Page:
The final selections for the Berlinale Classics section – classics by Woody Allen, James Cameron, James Ivory and George A. Romero on the big screen

1/19/2017 12:00:00 AM

Five of the seven restored versions screening in Berlinale Classics will be celebrating their world premiere in Berlin. In addition to the films from Germany, Israel and Mexico (see press release from December 12, 2016), the section will include four additional restored versions of international classics, by Woody Allen, James Cameron, James Ivory and George A. Romero.

© 1991 STUDIOCANAL. All rights reserved

Terminator 2: Judgment Day 3D by James Cameron

Arnold Schwarzenegger is back. In new, three-dimensional form, the T-800 returns to the big screen. DMG Entertainment and Studiocanal, working with James Cameron and his production company Lightstorm Entertainment, initiated the restoration and 3D conversion of Terminator 2: Judgment Day 3D (USA, 1991/2017). In the science-fiction classic, an android played by Arnold Schwarzenegger travels back through time to save from assassination the future leader in the human battle against the machines. To create the new version, the original negative was scanned in 4K at Deluxe LA and then digitally processed by Technicolor Hollywood, while StereoD undertook the conversion to 3D. Studiocanal will release the new, digitally restored 3D version of the film, which won four Oscars in 1992, theatrically. All the restoration work was personally supervised by director James Cameron and his team.


“Famous for its one-liners, Terminator 2: Judgment Day set a new bar for special effects and became a cult film. We’re very pleased to be celebrating the release of the new 3D version of the classic here in Berlin”, says Rainer Rother, head of the Retrospective section and artistic director of the Deutsche Kinemathek.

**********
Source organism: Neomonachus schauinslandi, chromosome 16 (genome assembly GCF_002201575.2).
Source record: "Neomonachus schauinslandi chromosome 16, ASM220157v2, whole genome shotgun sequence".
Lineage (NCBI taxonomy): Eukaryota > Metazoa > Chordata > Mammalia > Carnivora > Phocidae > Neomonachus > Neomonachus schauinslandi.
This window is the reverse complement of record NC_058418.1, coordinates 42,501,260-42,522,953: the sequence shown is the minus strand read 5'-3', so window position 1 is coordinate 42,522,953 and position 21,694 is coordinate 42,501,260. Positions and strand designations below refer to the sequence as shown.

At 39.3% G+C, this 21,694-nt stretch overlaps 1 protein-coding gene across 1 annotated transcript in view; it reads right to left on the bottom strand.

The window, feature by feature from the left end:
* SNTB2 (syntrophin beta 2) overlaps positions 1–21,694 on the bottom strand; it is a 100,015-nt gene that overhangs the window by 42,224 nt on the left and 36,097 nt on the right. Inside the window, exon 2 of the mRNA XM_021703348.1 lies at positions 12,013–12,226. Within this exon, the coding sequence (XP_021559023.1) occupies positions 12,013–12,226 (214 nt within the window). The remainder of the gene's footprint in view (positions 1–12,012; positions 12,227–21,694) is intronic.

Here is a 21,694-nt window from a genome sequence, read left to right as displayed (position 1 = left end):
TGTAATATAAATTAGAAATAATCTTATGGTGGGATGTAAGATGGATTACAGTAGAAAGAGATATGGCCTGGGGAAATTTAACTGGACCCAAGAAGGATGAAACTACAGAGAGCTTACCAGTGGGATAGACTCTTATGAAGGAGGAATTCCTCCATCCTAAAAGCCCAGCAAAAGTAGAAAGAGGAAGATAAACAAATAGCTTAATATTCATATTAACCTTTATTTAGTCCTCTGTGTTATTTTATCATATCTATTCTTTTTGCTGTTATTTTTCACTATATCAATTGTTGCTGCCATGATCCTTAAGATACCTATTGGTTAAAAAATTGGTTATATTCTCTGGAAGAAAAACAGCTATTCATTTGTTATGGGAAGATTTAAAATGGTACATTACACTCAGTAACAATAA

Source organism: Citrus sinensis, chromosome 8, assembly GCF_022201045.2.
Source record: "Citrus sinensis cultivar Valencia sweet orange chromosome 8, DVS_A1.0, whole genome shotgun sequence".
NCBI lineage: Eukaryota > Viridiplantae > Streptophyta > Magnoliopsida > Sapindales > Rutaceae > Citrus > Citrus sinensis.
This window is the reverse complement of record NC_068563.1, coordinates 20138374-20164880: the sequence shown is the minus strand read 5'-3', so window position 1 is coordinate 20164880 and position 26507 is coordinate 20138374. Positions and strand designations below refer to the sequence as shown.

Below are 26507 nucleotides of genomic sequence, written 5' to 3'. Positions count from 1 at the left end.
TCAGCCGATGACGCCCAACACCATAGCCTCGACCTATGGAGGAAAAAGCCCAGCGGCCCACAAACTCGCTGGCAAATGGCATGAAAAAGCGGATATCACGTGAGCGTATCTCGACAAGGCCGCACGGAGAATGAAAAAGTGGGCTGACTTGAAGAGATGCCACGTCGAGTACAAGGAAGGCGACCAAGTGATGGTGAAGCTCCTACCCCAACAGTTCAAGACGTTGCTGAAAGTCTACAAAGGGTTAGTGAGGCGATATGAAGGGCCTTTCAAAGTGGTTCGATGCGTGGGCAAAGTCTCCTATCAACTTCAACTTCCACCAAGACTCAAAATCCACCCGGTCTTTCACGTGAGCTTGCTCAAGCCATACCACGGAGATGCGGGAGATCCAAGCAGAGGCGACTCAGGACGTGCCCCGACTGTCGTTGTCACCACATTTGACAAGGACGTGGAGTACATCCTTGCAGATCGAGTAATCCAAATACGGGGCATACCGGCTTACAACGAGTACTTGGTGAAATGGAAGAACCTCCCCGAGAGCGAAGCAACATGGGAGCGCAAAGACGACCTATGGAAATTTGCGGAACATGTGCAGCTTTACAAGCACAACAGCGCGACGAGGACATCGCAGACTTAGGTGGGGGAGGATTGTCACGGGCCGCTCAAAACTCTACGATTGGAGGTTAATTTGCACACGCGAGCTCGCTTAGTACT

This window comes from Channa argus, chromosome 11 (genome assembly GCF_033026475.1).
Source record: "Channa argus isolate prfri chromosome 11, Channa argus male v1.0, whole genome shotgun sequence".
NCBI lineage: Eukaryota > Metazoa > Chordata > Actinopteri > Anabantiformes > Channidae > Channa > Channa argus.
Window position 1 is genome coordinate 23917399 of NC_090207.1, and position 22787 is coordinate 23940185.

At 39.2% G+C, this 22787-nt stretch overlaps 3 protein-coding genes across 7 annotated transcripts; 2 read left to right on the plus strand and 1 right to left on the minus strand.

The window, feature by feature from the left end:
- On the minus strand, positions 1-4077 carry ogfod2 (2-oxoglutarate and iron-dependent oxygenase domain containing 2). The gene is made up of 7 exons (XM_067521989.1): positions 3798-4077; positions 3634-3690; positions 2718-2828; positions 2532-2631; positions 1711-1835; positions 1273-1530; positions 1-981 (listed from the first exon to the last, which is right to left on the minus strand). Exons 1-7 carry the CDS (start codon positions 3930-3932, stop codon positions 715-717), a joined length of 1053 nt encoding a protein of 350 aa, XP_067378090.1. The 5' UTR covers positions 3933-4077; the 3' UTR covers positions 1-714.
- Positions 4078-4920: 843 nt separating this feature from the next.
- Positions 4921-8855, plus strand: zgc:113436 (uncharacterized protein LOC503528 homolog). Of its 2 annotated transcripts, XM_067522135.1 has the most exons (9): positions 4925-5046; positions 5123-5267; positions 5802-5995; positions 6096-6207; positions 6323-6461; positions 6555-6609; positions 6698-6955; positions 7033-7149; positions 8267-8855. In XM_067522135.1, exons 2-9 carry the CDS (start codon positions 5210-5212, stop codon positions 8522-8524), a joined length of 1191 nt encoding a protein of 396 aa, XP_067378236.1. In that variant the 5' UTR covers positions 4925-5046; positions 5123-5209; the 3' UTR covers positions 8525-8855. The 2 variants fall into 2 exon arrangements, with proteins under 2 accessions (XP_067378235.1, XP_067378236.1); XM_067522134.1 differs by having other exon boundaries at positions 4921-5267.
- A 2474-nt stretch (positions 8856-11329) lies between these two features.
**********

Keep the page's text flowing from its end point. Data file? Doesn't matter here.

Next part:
© Image Ten Inc.

Night of the Living Dead by George A. Romero

George A. Romero’s black-and-white film Night of the Living Dead (USA, 1968) is considered a milestone and a classic of the horror genre. The film is about a group of diverse personalities who barricade themselves into a secluded house in Pennsylvania to fend off an attack by a growing number of zombies. The impetus for the restoration was when the film’s Image Ten partners, Gary and Russell Streiner, donated the original camera negative to The Museum of Modern Art in New York. It was scanned in 4K by Cineric for digital processing and audio restoration was done by Audio Mechanics in Burbank. Night of the Living Dead was restored under the aegis of The Museum of Modern Art, New York and The Film Foundation, with funding provided by the George Lucas Family Foundation and the Celeste Bartos Preservation Fund.

Quelle: Cohen Media Group, LLC

Maurice by James Ivory

Maurice (UK, 1987) won three awards at the 1987 Venice Film Festival – for director James Ivory, and the lead actors James Wilby and Hugh Grant. The film is based on the eponymous book by E.M. Forster and tells the story of a homosexual attraction. At the centre of the tale is young Cambridge graduate Maurice Hall, who must fight to realise his dreams in the puritanical England of the early 20th century. The restoration, by the Cohen Media Group, used a 4K scan of the original camera negative. Director James Ivory gave the nod to the digitally restored version of his film, and cinematographer Pierre Lhomme supervised the colour correction.